I am King

Note: This takes place maybe 10 years before events in my book, Blood of the Dragon. The character has a supporting role in the book, but I expect him to be one of the main characters in the sequel. This is a writing exercise to help me find his voice.

I did not expect the human to accept my offer of lunch. None ever have before, but she is young. Maybe she is simply intrigued that I said I would pay her only in gold.

I don’t like the way humans look at me as if I am not worthy of being near them. I know I am not beautiful like my former master, but I am a king and I do not wear rags anymore. They should bow when they see me, not sneer down their fat noses! That is why I want this website. She is very clever and makes ugly people appear beautiful and smart. That is what I want. The world should see me that way.

I don’t eat with humans often. They ruin their meat, cooking it until there’s no blood left, but the pub I will meet her in makes a very tasty turnip pasty with perfectly golden brown crust, and serves a wonderful Irish Cream Ale that makes me dizzy when I have too much. The pub has dark corners as well, which are good for staring out of but not for peeking into.

The waitress knows me and shows me to my favorite table close to the kitchen exit but still a dim corner. They like my gold, even if they don’t know the design. Human banks always take my gold. It must melt down just fine.

My tankard is in my hand and a bit of froth above my lip when she arrives, squinting in the dim pub. I squint back at her dark shape outlined in the doorway by an overly bright afternoon sun. I watch and wait to see how long it takes for her to find me. Eventually she does—there are only a couple of other patrons this early—and threads her way past the tables to me.

She’s a bit wobbly on those heels. Those are clearly not shoes made by me. Her choice of clothes is strange: gray leggings and a gray-white striped shirt that hangs a bit loose, colors that remind me of when I was a servant, but she clearly thinks they make her look pretty. She might be pretty. I certainly have noticed human men stare at forms like hers that are plump in the rear and chest. I don’t like fat unless I can eat it. I do like her hair; it is long and as brown as rich dirt, and her skin is fair, not ruined by too much sun. These contrasts in her appearance—beauty and ugliness—make me think of how the world sees me: what I can make for them and how I appear to them.

Her young face is the same: small blue eyes that almost glitter and a cute little nose, but a wide mouth that does not stop chomping gum. I sip my ale until she reaches my table, my eyes never leaving her figure. Humans like that, but it scares them too. They are flattered but fear I like them too much.

“Hagr Cummins?” she asks timidly. When I nod, she says, “I’m Sara Walsh.”

I put the tankard down and gesture for her to sit. I want to laugh, but humans are too stupid to understand the joke of the surname I have chosen. “Little bent one” is what it means.

“Would you like a drink, dear one?” I ask with all the politeness I can muster. She stares at me, a bit aghast. The humans who do that all think they are too pretty for one like me, even if I am a king. This is why I need a website. When a human sees me, I want them to already know how rich I am. Even pretty girls would like how I look then. I could change that right now if I put a bag of gold coins in front of her, but I don’t want her to know how wealthy I am. Not yet.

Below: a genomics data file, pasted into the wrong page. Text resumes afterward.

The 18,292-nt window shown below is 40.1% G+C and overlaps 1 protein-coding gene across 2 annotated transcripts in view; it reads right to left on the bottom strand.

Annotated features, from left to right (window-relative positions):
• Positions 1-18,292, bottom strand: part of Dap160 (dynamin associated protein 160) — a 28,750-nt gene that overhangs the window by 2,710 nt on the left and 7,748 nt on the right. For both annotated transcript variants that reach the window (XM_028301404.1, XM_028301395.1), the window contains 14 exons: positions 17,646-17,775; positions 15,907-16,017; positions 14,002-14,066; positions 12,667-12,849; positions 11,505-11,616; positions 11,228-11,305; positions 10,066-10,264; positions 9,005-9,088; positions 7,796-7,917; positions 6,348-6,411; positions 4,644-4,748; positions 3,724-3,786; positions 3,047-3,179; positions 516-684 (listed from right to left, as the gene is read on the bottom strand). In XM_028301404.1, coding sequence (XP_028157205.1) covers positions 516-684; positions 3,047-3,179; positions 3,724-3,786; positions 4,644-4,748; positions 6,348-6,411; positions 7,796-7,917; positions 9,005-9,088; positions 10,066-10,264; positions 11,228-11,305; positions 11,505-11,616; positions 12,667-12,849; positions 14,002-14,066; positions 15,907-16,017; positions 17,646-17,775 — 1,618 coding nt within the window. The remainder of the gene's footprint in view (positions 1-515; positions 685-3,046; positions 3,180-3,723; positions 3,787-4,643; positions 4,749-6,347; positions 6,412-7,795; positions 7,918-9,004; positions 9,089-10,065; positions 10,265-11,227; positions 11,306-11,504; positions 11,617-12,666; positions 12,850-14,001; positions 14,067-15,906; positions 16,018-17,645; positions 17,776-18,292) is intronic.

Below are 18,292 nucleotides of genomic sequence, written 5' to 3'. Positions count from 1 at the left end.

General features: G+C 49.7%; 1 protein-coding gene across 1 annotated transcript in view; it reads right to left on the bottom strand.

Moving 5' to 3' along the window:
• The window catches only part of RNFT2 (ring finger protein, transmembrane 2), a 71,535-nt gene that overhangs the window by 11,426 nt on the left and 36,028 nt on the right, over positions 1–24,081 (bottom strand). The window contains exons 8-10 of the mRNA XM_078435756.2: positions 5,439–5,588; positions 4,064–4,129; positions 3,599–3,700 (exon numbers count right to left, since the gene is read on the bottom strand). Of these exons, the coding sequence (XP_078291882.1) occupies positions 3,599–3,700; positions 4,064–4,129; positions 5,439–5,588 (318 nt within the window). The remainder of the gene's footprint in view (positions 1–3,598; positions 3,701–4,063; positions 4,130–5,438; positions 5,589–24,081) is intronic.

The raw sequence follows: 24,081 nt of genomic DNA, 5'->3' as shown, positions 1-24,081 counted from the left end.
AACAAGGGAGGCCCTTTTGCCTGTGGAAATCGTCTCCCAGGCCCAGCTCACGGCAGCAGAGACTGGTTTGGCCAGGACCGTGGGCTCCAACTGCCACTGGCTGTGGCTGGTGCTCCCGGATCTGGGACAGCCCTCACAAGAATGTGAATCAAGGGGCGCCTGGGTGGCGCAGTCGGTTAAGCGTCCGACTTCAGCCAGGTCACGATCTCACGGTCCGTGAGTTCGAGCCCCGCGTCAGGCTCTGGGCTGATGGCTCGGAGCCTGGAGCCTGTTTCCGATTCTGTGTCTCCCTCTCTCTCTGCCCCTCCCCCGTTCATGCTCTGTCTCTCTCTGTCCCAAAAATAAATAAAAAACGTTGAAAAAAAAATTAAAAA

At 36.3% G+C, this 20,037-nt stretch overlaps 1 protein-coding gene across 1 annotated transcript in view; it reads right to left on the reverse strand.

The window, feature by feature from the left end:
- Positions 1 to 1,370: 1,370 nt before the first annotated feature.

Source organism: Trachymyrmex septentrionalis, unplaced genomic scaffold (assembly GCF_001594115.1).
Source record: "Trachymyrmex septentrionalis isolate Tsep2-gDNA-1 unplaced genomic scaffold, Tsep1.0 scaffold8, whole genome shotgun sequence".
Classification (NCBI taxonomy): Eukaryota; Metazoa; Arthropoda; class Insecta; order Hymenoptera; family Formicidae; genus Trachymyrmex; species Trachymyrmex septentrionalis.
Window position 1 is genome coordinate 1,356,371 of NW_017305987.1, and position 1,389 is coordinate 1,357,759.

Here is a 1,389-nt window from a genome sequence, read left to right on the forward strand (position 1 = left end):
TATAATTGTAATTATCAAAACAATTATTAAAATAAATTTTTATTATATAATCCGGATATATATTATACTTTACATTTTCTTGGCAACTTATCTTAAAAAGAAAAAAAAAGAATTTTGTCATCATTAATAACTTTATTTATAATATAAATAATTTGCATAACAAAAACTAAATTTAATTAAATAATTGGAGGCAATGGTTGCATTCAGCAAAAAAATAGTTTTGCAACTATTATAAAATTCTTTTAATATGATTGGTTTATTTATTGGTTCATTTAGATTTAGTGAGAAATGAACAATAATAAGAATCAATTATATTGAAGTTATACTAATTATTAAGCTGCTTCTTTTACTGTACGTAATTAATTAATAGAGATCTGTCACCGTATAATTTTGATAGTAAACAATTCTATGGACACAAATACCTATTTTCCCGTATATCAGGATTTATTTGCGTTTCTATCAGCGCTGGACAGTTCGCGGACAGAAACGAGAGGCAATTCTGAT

“Just water,” she says as she sits, and I snap my fingers for the waitress.

As we wait, she fumbles for small talk, settling on the unseasonably warm weather. Mostly I nod, letting her talk. When I was a servant, my master would do the same, and I would always say too much. Then I’d feel foolish. So I let her ramble until she grimaces and addresses the point of our meeting.

“So, you’re the king of shoemakers?”

I nod. I’m the king of much more, but I never let humans know that. They never believe the truth until it bites their nose off, and even then they pretend the world is what they want it to be. I reach into my bag and pull out a pair of heels, setting them on the table. They are black like hers, but the lines flow with more style. The heel is narrower and taller. The color screams, “Wear me and be beautiful.”

“Try these on your pretty feet, Sara Walsh. If they fit, they are yours.”

Her eyes widen at my offer. I want to snicker but my master’s beatings taught me that I can only do that with those I rule. She reaches for them as if they are made of glass, then gasps as her fingertips brush the leather. When the look in her eyes, initially full of astonishment at how soft and supple the leather is, transforms into desire, I know I will not have to give up any of my gold.

Tentatively, she removes her shoes and slips her feet into these. Of course, they fit perfectly, better than any shoe has ever fit her. She stands, bracing herself on the table and I smile. She has never worn such a narrow heel and expects to fall.

She lets go and takes two small steps, then a third and fourth that are normal, and she does not wobble. She struts to the door and back. The other patrons—all older men—stare at her hips, entranced. She clearly feels their eyes, and her countenance twists from desire into greed as she once more sits. I smile, knowing she is mine.

“They are perfect! It’s like magic! Do you really mean I can keep these?”

“Oh yes, Sara Walsh. These and many more can be yours if we reach an accord. I will keep you supplied in all the shoes your heart can desire if you can make my shoes famous.”

I already know her answer. She is ready to sell her soul for Leprechaun Shoes because her shoes are indeed magic.

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